SR in the Curriculum
(19 June 2016)
In support of the priority to encourage socially responsible graduates, Humanities provides funding to course leaders through the annual Social Responsibility in the Curriculum competition. The aim is for Humanities students to be encouraged to think how their enthusiasm for their subject can communicate, connect or be relevant beyond the immediate demands of their course.
Each issue we will be featuring a project which has benefited from the competition. This issue, we introduce you to a project by Dr Jo Deakin and Dr Claire Fox, Senior Lecturers in the School of Law, on the realities of criminal justice.
‘Criminology and Criminal justice in Action’ is a discipline-related employability course unit allowing students to explore a range of criminal justice-related career paths and develop relevant transferable skills. The funded project provided students with additional knowledge and experience of the realities of criminal justice, beyond the academic expectations of the course. Alongside more traditional-style lectures and workshops, students engaged with professionals and service users through a range of activities which centred on the theme of community engagement. The engagement activities with criminal justice professionals, charitable and arts-based organisations, and service users built on students’ experience of the realities of criminal justice from a variety of perspectives.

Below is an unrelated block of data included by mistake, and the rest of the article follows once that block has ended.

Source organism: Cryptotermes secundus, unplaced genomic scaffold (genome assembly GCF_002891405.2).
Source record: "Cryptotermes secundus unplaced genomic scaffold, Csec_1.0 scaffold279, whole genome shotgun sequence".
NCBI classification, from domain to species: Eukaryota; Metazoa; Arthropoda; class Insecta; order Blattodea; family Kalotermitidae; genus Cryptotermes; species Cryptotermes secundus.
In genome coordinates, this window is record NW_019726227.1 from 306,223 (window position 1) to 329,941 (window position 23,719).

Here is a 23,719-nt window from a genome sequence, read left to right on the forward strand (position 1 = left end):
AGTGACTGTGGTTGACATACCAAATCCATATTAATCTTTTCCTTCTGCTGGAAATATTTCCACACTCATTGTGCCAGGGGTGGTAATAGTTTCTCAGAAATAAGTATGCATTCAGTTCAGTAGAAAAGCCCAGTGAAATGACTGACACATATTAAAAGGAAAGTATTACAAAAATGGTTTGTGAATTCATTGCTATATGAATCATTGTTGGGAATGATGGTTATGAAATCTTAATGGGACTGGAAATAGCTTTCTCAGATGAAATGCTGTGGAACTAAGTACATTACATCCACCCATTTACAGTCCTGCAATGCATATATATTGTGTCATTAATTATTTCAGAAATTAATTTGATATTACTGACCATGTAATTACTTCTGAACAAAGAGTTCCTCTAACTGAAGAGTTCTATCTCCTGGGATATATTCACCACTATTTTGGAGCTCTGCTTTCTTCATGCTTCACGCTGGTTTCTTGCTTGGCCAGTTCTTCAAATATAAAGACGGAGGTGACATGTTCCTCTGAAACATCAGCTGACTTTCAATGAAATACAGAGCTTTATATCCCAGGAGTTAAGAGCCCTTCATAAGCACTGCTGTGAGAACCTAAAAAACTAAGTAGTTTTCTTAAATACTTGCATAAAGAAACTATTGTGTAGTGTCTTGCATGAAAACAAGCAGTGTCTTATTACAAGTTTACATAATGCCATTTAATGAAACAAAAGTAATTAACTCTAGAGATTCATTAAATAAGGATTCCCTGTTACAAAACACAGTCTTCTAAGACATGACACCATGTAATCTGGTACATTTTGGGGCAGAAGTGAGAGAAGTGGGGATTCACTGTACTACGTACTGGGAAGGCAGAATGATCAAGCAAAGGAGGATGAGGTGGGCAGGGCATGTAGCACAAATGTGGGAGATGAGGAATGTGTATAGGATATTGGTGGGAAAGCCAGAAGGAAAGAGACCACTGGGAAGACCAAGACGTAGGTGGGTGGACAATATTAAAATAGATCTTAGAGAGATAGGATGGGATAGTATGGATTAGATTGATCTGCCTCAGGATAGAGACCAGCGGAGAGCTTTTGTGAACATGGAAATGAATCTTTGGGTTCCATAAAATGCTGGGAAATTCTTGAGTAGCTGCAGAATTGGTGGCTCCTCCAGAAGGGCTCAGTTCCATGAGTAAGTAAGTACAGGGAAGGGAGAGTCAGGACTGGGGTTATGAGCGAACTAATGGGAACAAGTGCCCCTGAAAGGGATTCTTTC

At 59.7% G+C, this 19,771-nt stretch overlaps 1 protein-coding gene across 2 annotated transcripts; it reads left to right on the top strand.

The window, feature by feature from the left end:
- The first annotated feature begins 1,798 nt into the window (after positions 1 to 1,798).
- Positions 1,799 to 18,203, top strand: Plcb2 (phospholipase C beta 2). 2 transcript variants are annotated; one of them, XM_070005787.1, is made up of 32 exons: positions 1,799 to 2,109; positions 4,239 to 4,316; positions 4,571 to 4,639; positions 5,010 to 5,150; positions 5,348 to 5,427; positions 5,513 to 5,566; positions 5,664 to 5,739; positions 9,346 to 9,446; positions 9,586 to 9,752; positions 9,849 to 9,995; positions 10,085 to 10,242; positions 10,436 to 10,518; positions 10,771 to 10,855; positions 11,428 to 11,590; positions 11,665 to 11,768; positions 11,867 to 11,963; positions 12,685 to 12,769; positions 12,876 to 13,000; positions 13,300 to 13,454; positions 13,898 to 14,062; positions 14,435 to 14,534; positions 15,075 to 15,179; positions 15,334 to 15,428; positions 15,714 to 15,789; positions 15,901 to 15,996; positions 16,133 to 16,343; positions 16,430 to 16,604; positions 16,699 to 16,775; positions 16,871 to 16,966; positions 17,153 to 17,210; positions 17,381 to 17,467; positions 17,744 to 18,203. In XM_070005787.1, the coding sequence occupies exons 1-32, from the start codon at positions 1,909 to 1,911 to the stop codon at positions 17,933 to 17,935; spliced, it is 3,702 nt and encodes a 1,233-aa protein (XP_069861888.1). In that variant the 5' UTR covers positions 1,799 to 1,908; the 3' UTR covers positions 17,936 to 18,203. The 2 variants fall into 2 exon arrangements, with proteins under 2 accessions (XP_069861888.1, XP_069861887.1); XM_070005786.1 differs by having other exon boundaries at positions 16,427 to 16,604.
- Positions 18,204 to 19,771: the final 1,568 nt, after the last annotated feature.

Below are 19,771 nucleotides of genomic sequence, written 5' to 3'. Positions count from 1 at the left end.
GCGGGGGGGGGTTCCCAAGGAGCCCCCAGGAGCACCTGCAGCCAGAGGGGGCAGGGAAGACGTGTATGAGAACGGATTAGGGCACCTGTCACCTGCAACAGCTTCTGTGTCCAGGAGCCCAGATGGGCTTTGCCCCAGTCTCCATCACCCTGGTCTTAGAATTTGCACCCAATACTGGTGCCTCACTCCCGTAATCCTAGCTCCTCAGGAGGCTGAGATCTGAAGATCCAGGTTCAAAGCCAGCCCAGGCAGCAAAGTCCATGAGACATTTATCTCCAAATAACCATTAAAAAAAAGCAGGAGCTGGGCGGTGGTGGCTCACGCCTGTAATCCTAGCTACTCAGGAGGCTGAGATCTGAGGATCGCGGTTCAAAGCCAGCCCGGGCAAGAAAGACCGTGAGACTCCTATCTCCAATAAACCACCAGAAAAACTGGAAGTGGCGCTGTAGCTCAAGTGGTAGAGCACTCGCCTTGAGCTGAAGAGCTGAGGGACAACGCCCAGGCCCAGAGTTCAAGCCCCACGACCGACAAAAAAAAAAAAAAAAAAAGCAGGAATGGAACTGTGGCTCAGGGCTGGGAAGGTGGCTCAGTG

Guest speakers from criminal justice agencies and charitable organisations took part in a Question Time panel session hosted jointly by the School of Law and Theatre in Prisons and Probation (TiPP) Research and Development Centre, and students had a two-hour workshop on Police investigations with ITV’s award-winning crime reporter and news anchor Matt O’Donoghue. Students thoroughly enjoyed the reality of these sessions, and were able to understand how criminological theory can be used in different types of practice and policy-making.
A group of students went on a field trip to a programme for domestic violence (DV) perpetrators, where they engaged in conversations with DV intervention workers and watched video footage of group sessions with perpetrators. Students experienced the role of ‘facilitator’ in group sessions, heard stories of offending and desistance from a group of perpetrators, and learnt about the challenges facing those helping them desist.
The students then used the knowledge they had gained to complete a group assessment task. Supported by a European DV umbrella support organisation, they designed resources (posters, websites, social media accounts) to raise awareness about male victims of DV and point male victims towards support. A representative from the organisation also delivered a workshop to the students to help them prepare for the assessment, and returned to help provide feedback when they presented their resources, some of which will be used by the organisation in its future work.
One of the guest speakers delivering a session to the students was Chris Gwenlan from the National Probation Service, who is also one of the University’s visiting lecturers.